Faxes are a necessity in a virtual office, for at least two reasons. They provide instantaneous transmission of real paper documents; sometimes nothing else will do. And they provide a fast sketch-sending mechanism for use when two people are designing together.
Faxes in the Virtual Office
Three implementation details. First, the fax machine should be on a second phone line, so that a conversation can go on in parallel with its use.
Second, use a real fax machine, not a software version. Software fax products aren't nearly as compatible, require the machine to be in a receptive state (namely, turned on all night if you're going to provide 24-hour fax reception), and usually require the recipient to print out the fax after all anyway. It's just easier and more reliable all around to use a separate fax machine. Besides, standalone machines are cheap.
Third, get a regular thermal paper machine (with a cutter) rather than a plain paper machine. Thermal paper machinees can receive all sizes of documents rather than forcing everything onto the 8.5x11 sheet from the computer's attached laser printer. Thermal machines are much cheaper, the paper is easier to throw away (which is what you'll do with most faxes), and modern machines have anti-curl systems so the problem with having little scrolls of fax paper all over your desk is a thing of the past.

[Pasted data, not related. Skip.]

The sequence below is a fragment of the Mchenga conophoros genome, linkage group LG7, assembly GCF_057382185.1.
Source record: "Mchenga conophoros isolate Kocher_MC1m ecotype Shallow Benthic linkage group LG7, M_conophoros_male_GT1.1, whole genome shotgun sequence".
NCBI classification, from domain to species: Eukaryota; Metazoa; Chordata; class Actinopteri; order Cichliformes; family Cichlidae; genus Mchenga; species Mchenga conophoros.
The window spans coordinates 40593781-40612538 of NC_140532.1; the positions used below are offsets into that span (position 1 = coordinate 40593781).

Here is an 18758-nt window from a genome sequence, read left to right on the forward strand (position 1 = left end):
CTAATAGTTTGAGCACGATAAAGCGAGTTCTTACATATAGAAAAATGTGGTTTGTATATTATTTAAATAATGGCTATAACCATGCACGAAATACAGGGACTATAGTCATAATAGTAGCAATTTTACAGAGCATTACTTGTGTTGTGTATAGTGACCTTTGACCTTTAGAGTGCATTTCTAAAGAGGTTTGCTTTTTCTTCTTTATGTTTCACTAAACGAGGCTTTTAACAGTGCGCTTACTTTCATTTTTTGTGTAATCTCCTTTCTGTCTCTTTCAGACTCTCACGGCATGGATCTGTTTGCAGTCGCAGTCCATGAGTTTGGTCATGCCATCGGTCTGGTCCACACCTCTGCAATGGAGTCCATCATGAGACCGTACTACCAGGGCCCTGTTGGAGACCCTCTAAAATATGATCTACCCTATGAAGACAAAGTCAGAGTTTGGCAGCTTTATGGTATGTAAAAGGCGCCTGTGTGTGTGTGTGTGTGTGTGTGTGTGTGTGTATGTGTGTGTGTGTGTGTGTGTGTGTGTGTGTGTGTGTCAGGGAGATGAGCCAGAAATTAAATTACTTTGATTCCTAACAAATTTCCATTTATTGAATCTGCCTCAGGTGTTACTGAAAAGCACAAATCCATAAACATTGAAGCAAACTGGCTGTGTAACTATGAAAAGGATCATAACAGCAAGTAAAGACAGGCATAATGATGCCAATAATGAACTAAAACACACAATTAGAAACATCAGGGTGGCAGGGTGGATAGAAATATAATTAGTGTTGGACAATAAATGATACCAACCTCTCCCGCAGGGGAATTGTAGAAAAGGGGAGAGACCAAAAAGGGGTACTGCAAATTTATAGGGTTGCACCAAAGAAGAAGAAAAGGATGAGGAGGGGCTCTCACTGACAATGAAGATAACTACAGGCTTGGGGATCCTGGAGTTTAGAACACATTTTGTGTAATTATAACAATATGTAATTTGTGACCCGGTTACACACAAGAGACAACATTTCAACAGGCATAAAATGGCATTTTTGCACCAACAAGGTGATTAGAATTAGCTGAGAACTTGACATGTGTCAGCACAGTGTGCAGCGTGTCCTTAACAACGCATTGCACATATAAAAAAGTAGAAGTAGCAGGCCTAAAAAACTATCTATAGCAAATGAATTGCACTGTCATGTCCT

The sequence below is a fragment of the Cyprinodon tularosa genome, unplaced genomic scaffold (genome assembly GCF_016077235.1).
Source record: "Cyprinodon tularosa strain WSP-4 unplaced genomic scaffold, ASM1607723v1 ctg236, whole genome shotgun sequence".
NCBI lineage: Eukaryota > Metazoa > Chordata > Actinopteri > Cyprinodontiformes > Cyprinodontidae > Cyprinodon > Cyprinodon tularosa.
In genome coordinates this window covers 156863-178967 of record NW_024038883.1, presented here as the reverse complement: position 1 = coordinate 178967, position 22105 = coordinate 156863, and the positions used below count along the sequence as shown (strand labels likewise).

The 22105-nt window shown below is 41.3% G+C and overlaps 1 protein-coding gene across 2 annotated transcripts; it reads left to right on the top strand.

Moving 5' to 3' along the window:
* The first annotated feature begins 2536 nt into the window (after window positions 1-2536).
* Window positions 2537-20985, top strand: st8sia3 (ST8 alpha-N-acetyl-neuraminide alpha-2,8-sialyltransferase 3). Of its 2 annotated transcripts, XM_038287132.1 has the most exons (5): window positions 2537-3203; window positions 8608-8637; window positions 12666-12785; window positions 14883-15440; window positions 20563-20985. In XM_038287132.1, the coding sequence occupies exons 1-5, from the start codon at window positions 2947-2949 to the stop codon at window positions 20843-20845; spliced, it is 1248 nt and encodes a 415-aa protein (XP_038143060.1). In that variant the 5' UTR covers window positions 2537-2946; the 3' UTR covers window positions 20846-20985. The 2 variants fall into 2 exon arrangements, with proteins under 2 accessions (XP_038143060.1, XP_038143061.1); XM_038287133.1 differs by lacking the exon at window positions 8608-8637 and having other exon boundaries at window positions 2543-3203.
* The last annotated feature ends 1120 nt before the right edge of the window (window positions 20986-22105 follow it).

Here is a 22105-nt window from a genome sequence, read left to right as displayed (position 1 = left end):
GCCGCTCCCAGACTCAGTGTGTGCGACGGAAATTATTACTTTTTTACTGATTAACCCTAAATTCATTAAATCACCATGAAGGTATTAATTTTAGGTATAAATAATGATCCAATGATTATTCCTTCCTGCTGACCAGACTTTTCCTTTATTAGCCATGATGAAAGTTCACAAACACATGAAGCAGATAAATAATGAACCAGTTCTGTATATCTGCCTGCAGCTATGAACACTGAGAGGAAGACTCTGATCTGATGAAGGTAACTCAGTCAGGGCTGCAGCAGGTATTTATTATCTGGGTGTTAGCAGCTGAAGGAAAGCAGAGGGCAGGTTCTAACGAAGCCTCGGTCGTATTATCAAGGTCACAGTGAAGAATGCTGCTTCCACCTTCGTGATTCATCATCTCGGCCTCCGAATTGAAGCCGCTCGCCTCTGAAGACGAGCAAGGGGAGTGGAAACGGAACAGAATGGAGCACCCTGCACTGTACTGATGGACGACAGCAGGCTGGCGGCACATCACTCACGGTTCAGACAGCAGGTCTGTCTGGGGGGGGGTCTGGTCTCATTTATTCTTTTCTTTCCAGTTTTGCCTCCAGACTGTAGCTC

It often makes sense to send a fax to someone and then to call afterwards to talk about it. There's no need to call ahead first. This has some of the advantages of email, in that the recipient can look the stuff over whenever it's convenient for them, and will then be prepared to talk about it when you call later.
Many people don't realize is that faxes sent directly from your computer by faxmodem, print much more clearly than do faxed papers. Fax directly from the computer whereever possible, especially when sending documents with small print.
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1998-01-07: direct computer fax tip.
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